Baghdad and other Iraqi cities. And the policy
      discussion sparked by the incident may begin to color
      the debate over troop levels in Iraq, a topic that’s
      played prominently in the presidential race.

      “There is no way you can have a rational discussion of
      troop redeployment without discussing how contract
      employees are going to be a part of that equation,”
      said a senior Republican congressional source who has
      worked on security contractor issues. “There’s
      consensus on both sides that additional oversight of
      these contractors is necessary. This is going to be a
      front-burner issue now as we begin to discuss safe,
      responsible redeployment and as we continue to learn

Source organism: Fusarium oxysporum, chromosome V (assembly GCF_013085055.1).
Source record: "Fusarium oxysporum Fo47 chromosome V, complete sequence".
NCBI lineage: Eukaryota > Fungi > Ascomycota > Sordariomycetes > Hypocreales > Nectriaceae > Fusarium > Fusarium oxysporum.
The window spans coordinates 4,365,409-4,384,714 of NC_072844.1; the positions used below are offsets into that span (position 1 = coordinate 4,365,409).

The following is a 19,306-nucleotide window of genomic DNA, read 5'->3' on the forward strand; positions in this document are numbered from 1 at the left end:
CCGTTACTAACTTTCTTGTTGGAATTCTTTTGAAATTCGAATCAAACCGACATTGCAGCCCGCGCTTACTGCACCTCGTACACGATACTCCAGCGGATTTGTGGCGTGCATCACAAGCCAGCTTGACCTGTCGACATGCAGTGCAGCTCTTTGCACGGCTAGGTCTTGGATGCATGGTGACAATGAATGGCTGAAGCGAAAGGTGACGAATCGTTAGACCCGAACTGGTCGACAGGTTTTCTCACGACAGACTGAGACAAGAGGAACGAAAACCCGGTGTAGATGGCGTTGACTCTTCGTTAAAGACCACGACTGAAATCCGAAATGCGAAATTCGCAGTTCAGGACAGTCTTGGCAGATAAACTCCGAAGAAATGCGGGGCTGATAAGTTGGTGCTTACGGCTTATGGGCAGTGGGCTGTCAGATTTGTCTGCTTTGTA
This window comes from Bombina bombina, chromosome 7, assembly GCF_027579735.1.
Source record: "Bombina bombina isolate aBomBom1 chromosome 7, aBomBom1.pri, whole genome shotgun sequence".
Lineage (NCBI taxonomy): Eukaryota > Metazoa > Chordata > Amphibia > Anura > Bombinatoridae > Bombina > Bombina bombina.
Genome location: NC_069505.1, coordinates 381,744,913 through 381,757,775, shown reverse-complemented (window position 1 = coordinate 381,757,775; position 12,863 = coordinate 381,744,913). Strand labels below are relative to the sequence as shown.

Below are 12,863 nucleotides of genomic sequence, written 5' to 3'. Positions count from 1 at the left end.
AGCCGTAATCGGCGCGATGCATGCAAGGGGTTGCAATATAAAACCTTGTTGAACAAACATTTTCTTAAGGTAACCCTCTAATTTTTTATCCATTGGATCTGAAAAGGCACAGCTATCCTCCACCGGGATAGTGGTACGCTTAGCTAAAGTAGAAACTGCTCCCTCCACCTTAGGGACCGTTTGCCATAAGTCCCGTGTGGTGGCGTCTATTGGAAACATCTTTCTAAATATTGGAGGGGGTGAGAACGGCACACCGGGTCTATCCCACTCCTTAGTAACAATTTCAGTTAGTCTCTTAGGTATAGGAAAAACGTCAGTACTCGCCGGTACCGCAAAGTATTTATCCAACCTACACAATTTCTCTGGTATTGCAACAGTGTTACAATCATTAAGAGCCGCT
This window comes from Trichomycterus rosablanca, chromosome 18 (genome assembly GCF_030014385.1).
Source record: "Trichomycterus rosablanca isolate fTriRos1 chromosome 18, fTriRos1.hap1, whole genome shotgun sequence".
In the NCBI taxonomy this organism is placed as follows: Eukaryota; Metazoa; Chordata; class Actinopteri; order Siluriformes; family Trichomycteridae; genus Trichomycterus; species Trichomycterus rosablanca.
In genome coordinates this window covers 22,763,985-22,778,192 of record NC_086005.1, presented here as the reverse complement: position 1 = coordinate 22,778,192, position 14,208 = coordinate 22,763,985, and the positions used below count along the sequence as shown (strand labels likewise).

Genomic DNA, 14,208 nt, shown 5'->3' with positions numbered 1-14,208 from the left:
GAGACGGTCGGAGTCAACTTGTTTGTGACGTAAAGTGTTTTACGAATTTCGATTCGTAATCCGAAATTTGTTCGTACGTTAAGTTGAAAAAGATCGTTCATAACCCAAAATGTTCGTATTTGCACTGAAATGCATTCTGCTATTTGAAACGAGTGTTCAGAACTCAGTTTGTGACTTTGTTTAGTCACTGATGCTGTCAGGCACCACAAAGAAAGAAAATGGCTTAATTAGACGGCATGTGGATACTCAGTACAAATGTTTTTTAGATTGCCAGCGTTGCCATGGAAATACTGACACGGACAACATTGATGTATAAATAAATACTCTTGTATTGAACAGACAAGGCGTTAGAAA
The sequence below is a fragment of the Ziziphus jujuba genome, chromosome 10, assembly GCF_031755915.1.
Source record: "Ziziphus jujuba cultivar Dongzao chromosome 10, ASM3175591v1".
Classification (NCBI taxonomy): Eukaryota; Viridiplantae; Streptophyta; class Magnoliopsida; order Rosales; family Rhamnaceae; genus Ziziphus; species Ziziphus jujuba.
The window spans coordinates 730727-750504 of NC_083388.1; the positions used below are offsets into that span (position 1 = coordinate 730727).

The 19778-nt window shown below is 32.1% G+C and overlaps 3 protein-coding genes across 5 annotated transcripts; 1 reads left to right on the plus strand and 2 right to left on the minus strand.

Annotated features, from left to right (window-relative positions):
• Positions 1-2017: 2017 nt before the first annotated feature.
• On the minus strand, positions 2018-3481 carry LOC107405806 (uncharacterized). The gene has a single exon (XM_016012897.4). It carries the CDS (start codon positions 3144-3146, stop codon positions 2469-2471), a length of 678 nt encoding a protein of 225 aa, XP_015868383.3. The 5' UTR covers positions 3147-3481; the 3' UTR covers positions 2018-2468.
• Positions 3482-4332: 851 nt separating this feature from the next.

more about incidents involving private security
      contractors.”

      But Romney’s campaign has declined to answer specific
      questions posed by Politico about issues central to
      the debate – issues now being hashed out by Congress,
      the State Department and the Iraqi government.

      Romney, a former Massachusetts governor who has
      emerged as a leading candidate for the GOP
      presidential nomination, has touted his executive
      experience leading an equity firm, the 2002 Olympic
      Winter Games and a large state government. His
      relative lack of foreign policy and military
      experience has not bogged down his campaign.

      It’s become de rigueur for campaigns to assemble teams
      of experts to advise candidates and bolster their bona
      fides, particularly on their weaker issues. In tapping
      Black as a senior adviser to the campaign, Romney said
      in an April statement: “Black’s experience at the
      forefront of our nation's counterterrorism efforts
      will be a tremendous asset.” And three days before the
      Blackwater shootings, Romney announced Black would
      lead the campaign’s 10-member counterterrorism policy
      group.

      Black served nearly 30 years in the CIA, eventually